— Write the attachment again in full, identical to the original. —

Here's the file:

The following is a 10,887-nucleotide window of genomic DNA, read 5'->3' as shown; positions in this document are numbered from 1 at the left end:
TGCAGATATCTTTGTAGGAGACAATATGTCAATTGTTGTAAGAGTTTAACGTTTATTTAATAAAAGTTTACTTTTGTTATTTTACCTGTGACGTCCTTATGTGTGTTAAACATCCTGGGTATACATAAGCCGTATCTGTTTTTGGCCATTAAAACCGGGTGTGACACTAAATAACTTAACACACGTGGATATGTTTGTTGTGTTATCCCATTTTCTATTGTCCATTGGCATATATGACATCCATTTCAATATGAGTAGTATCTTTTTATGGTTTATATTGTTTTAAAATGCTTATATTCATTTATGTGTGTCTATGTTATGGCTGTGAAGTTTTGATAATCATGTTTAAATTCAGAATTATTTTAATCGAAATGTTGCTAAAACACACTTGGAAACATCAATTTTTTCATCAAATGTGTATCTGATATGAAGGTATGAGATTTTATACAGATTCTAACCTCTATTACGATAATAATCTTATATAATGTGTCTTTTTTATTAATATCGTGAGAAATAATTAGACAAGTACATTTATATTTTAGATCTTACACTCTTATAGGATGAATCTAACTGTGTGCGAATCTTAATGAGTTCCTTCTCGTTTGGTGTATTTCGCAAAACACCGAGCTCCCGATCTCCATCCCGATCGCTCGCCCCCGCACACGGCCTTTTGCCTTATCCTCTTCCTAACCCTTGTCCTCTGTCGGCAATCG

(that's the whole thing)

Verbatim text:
The following is a 10,887-nucleotide window of genomic DNA, read 5'->3' as shown; positions in this document are numbered from 1 at the left end:
TGCAGATATCTTTGTAGGAGACAATATGTCAATTGTTGTAAGAGTTTAACGTTTATTTAATAAAAGTTTACTTTTGTTATTTTACCTGTGACGTCCTTATGTGTGTTAAACATCCTGGGTATACATAAGCCGTATCTGTTTTTGGCCATTAAAACCGGGTGTGACACTAAATAACTTAACACACGTGGATATGTTTGTTGTGTTATCCCATTTTCTATTGTCCATTGGCATATATGACATCCATTTCAATATGAGTAGTATCTTTTTATGGTTTATATTGTTTTAAAATGCTTATATTCATTTATGTGTGTCTATGTTATGGCTGTGAAGTTTTGATAATCATGTTTAAATTCAGAATTATTTTAATCGAAATGTTGCTAAAACACACTTGGAAACATCAATTTTTTCATCAAATGTGTATCTGATATGAAGGTATGAGATTTTATACAGATTCTAACCTCTATTACGATAATAATCTTATATAATGTGTCTTTTTTATTAATATCGTGAGAAATAATTAGACAAGTACATTTATATTTTAGATCTTACACTCTTATAGGATGAATCTAACTGTGTGCGAATCTTAATGAGTTCCTTCTCGTTTGGTGTATTTCGCAAAACACCGAGCTCCCGATCTCCATCCCGATCGCTCGCCCCCGCACACGGCCTTTTGCCTTATCCTCTTCCTAACCCTTGTCCTCTGTCGGCAATCG